The Melbourne Cricket Club (MCC) was founded in 1838 and was an inaugural member club in the Victorian Cricket Association (VCA) District Cricket competition that commenced in 1906.
The MCC, however, initially did not accept the residential qualification rules and was not permitted to compete for the premiership until the 1914/15 season.
As the Port Phillip District’s pioneer club, the MCC’s early role was administrative and promotional as well as competitive.
The MCC was most prominent in developing the colony's cricket and played a major role in guiding the game’s destiny until the then Victorian Cricket Association (now Cricket Victoria) took over the reins in 1906.
The club sponsored four Australian teams to England and eight visits to Australia between 1886 and 1905.
The MCC has been synonymous with cricket success, measured in numerous premierships, club championships and state and national representatives.
In its long and prestigious history, the MCC has been home to many fine players who wore the baggy green cap: Fred ‘Demon’ Spofforth, Jack Blackham, Warwick Armstrong, Bert Ironmonger, Hugh Trumble, Vernon Ransford, Bill Ponsford, Keith Rigg, Colin McDonald, Lindsay Kline, Paul Sheahan, Max Walker, Dean Jones and Brad Hodge, to name but a few.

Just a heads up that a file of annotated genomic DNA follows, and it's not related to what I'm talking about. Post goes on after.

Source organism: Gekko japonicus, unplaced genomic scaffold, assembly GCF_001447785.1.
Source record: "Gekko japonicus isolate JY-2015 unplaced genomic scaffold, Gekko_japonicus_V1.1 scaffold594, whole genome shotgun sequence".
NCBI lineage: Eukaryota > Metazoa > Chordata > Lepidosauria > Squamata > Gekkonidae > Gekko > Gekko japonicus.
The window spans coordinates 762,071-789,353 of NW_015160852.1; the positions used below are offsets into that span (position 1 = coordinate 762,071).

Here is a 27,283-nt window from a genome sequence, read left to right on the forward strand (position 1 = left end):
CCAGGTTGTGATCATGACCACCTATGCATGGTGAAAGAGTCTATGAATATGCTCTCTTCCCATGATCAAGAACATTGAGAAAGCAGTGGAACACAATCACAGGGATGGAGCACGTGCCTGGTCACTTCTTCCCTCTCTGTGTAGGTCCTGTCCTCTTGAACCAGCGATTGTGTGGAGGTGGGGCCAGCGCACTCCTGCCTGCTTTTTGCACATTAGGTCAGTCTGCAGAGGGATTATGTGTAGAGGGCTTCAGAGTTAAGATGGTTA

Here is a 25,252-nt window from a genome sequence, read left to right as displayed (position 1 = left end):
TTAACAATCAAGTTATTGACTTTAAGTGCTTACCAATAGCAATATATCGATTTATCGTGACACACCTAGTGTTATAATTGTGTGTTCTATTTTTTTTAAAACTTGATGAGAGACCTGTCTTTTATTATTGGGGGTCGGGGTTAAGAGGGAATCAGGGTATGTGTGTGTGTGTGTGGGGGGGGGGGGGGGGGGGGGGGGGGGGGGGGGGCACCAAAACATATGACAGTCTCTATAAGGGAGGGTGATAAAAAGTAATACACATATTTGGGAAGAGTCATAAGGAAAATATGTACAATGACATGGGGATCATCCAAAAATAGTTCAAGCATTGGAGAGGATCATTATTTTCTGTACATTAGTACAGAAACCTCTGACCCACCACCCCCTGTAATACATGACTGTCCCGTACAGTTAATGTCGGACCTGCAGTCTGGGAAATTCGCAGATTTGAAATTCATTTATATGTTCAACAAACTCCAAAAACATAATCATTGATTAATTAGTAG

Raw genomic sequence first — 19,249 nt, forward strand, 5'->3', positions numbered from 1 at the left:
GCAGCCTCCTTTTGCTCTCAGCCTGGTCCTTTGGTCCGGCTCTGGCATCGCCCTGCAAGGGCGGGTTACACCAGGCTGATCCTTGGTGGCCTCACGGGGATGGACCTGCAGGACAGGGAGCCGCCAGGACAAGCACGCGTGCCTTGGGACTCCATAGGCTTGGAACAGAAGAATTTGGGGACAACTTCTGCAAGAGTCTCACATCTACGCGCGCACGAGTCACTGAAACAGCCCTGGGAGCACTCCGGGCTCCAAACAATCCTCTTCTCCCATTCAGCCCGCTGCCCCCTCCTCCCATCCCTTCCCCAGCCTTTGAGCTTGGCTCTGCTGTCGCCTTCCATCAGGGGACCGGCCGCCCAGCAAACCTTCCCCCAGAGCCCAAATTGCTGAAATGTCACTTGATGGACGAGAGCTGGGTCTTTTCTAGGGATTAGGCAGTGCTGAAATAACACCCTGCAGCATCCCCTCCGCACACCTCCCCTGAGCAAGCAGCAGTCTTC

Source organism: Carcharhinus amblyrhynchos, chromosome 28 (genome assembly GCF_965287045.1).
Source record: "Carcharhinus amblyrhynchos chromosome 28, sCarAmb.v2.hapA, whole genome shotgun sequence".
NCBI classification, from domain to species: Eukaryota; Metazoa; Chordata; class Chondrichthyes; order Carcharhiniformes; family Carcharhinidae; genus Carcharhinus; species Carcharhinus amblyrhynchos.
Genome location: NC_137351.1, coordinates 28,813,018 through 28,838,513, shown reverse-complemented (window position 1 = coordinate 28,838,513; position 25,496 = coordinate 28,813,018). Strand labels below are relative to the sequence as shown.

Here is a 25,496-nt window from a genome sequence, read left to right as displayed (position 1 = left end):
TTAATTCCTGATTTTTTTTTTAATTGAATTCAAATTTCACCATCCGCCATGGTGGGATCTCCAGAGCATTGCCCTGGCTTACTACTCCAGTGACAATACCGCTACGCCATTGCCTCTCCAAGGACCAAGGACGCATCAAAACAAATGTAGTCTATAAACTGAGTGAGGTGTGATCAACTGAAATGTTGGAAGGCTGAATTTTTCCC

Andrew McDonald is the club's latest Test debutant, having made his debut against South Africa in January, 2009.
In all, there have been 40 players who have played Test cricket during their time at Melbourne. Blackham, Spofforth and Ponsford were three of the 10 inaugural inductees to the Australian Cricket Hall of Fame.
Among the many other fine cricketers to feature prominently at club level with the Demons include Percy Beames, Ian Huntington, Jeff Moss, Robert Templeton, Richard Herman, Peter King, Steven McCooke, Warren Ayres, David Broad, Michael Sholly, Bob Lloyd and fast bowling pair Jack ‘Dasher’ Daniel and Clive Fairbairn.
Fairbairn's involvement as an administrator after his playing days were over is legendary. Such was his impact, the club decided to recognise his achievements in 1991 by naming the Pavilion at its home ground - the Albert Ground - in his honour.